Decades of progress by the U.S. Corps of Engineers in flood control and navigation in the lower Mississippi River Valley are threatened with “being decimated or eliminated” due to federal budget cuts, the president of Mississippi’s Delta Council says.
“As Congress and the White House entertain the talking heads on Fox News, major highway construction legislation, water resource developments for the transport of commerce in this nation … will be cracking around its foundation,” Cass Pennington told the Mississippi River Commission at its public hearing at Greenville, Miss.
The commission, in a series of public hearings at ports along the Mississippi River, presented details of how proposed cuts to the Corps of Engineers budget could adversely impact transport of goods — including a large percentage of the nation’s grains shipped into export — on the big river, its tributaries, and lakes that are under the Corps’ purview.
While the 112th Congress went to Washington in January with a strong message from the November 2010 elections that spending reform and fiscal responsibility were top priorities, Pennington said “We never once heard media reports indicating that the public was telling Congress to drastically cut our nation’s commitment to maintenance or construction of infrastructure improvements throughout the U.S.”
It is “appalling,” he said, “that instead of including all defense and entitlement spending as a part of its effort to reduce the deficit, Congress has essentially chosen to identify a small percentage of the federal government’s discretionary accounts, and has either drastically reduced or eliminated them.”
Flood control and navigation in the lower Mississippi River Valley, and virtually all of the previously authorized features of the Mississippi Rivers and Tributaries Act, “are being decimated,” Pennington said.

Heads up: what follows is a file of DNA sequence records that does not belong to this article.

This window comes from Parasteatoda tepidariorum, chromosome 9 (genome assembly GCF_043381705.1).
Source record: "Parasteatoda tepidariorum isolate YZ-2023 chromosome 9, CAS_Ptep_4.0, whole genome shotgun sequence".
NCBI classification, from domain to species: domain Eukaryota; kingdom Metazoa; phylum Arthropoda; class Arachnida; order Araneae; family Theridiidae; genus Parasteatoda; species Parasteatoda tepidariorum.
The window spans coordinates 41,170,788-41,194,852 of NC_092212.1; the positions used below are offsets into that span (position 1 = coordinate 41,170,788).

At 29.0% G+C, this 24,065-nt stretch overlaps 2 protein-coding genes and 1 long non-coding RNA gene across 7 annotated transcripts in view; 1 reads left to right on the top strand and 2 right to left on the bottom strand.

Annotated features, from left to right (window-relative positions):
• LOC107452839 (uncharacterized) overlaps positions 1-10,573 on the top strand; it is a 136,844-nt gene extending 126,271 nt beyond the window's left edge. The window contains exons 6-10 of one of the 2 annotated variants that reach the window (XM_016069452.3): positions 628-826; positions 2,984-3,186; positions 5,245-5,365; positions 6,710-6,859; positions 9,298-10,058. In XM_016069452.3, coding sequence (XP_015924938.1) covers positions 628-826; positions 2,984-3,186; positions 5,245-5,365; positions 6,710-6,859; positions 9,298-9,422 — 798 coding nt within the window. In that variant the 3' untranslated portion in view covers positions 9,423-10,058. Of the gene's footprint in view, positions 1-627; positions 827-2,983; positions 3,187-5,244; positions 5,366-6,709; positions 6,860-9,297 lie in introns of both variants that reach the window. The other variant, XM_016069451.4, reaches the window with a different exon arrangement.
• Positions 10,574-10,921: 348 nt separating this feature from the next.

“Rather than talking about the accomplishments of the Corps of Engineers in establishing a new ‘gold standard’ for achieving higher water quality through a channel enlargement project on Steele Bayou in Mississippi, we are saddened to report that the continued progress of the Corps in improving water quality on major tributaries of the Mississippi River is being eliminated due to the political rhetoric surrounding the elimination of congressional directives.”
Those directives, Pennington noted, constitute only seven-tenths of one percent of the federal budget, “and they are never in addition to or over budget allocations — rather, they are within and under the approved budget.”
It is Delta Council’s view, he said, that congressionally-authorized activities that are major pieces of a comprehensive plan for flood protection and environmental restoration in a balanced approach “do not represent the type of deficit reduction many people envisioned when they went to the polls last November.
Not a viable solution
“We have not spoken with a single congressional office since November that believes the elimination or drastic reduction in projects that constitute less than seven-tenths of one percent of the federal budget represents a viable method for addressing the nation’s $1.9 trillion annual budget deficit.
“Instead of crippling our nation’s infrastructure improvements — including highways, navigation, port development, flood protection, and ecosystems restoration — the people in our region are telling us that all federal spending should be considered for the purposes of deficit reduction, not just those congressionally authorized projects that constitute less than seven-tenths of one percent of the nation’s total federal outlays.”
And he said, “the pressing need to have a new generation of competitively-educated young people move into our society” will be crippled by proposed drastic cuts in the Pell grant programs for higher education, “which have enabled a large percentage of our rural population to attend two-year and four-year colleges.”
Eighty-five percent of all federal spending is for defense and entitlement outlays, Pennington noted.